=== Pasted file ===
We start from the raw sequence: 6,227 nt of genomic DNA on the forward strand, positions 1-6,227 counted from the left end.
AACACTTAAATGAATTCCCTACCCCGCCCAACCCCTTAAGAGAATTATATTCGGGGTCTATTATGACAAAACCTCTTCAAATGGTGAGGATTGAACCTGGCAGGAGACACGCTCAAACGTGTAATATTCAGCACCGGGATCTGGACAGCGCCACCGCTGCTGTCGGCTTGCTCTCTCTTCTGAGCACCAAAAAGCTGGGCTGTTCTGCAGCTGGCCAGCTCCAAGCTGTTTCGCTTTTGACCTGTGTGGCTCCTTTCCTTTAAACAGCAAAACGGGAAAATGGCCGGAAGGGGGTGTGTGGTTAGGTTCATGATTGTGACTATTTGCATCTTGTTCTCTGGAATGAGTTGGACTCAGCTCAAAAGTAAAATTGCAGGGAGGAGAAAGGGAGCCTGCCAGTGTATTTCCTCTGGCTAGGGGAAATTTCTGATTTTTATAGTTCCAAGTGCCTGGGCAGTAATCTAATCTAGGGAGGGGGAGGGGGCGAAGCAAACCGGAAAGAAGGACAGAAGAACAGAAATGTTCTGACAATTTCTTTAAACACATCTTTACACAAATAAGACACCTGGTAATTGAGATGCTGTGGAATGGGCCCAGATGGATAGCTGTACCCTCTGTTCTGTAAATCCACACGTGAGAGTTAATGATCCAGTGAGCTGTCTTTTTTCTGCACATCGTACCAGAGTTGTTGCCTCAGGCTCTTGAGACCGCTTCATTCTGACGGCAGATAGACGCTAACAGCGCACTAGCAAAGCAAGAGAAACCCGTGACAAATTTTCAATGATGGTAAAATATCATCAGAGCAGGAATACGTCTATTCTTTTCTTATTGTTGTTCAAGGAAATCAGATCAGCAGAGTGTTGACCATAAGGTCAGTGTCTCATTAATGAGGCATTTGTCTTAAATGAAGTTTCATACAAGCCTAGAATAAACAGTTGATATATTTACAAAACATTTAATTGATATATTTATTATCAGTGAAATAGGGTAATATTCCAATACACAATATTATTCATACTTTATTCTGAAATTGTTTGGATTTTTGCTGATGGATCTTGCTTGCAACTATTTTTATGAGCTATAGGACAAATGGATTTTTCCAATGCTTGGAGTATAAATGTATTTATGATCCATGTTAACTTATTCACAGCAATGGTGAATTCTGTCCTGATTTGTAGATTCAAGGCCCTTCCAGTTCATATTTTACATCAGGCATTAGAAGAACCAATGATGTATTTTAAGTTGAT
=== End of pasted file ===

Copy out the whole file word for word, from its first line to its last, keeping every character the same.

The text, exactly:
We start from the raw sequence: 6,227 nt of genomic DNA on the forward strand, positions 1-6,227 counted from the left end.
AACACTTAAATGAATTCCCTACCCCGCCCAACCCCTTAAGAGAATTATATTCGGGGTCTATTATGACAAAACCTCTTCAAATGGTGAGGATTGAACCTGGCAGGAGACACGCTCAAACGTGTAATATTCAGCACCGGGATCTGGACAGCGCCACCGCTGCTGTCGGCTTGCTCTCTCTTCTGAGCACCAAAAAGCTGGGCTGTTCTGCAGCTGGCCAGCTCCAAGCTGTTTCGCTTTTGACCTGTGTGGCTCCTTTCCTTTAAACAGCAAAACGGGAAAATGGCCGGAAGGGGGTGTGTGGTTAGGTTCATGATTGTGACTATTTGCATCTTGTTCTCTGGAATGAGTTGGACTCAGCTCAAAAGTAAAATTGCAGGGAGGAGAAAGGGAGCCTGCCAGTGTATTTCCTCTGGCTAGGGGAAATTTCTGATTTTTATAGTTCCAAGTGCCTGGGCAGTAATCTAATCTAGGGAGGGGGAGGGGGCGAAGCAAACCGGAAAGAAGGACAGAAGAACAGAAATGTTCTGACAATTTCTTTAAACACATCTTTACACAAATAAGACACCTGGTAATTGAGATGCTGTGGAATGGGCCCAGATGGATAGCTGTACCCTCTGTTCTGTAAATCCACACGTGAGAGTTAATGATCCAGTGAGCTGTCTTTTTTCTGCACATCGTACCAGAGTTGTTGCCTCAGGCTCTTGAGACCGCTTCATTCTGACGGCAGATAGACGCTAACAGCGCACTAGCAAAGCAAGAGAAACCCGTGACAAATTTTCAATGATGGTAAAATATCATCAGAGCAGGAATACGTCTATTCTTTTCTTATTGTTGTTCAAGGAAATCAGATCAGCAGAGTGTTGACCATAAGGTCAGTGTCTCATTAATGAGGCATTTGTCTTAAATGAAGTTTCATACAAGCCTAGAATAAACAGTTGATATATTTACAAAACATTTAATTGATATATTTATTATCAGTGAAATAGGGTAATATTCCAATACACAATATTATTCATACTTTATTCTGAAATTGTTTGGATTTTTGCTGATGGATCTTGCTTGCAACTATTTTTATGAGCTATAGGACAAATGGATTTTTCCAATGCTTGGAGTATAAATGTATTTATGATCCATGTTAACTTATTCACAGCAATGGTGAATTCTGTCCTGATTTGTAGATTCAAGGCCCTTCCAGTTCATATTTTACATCAGGCATTAGAAGAACCAATGATGTATTTTAAGTTGAT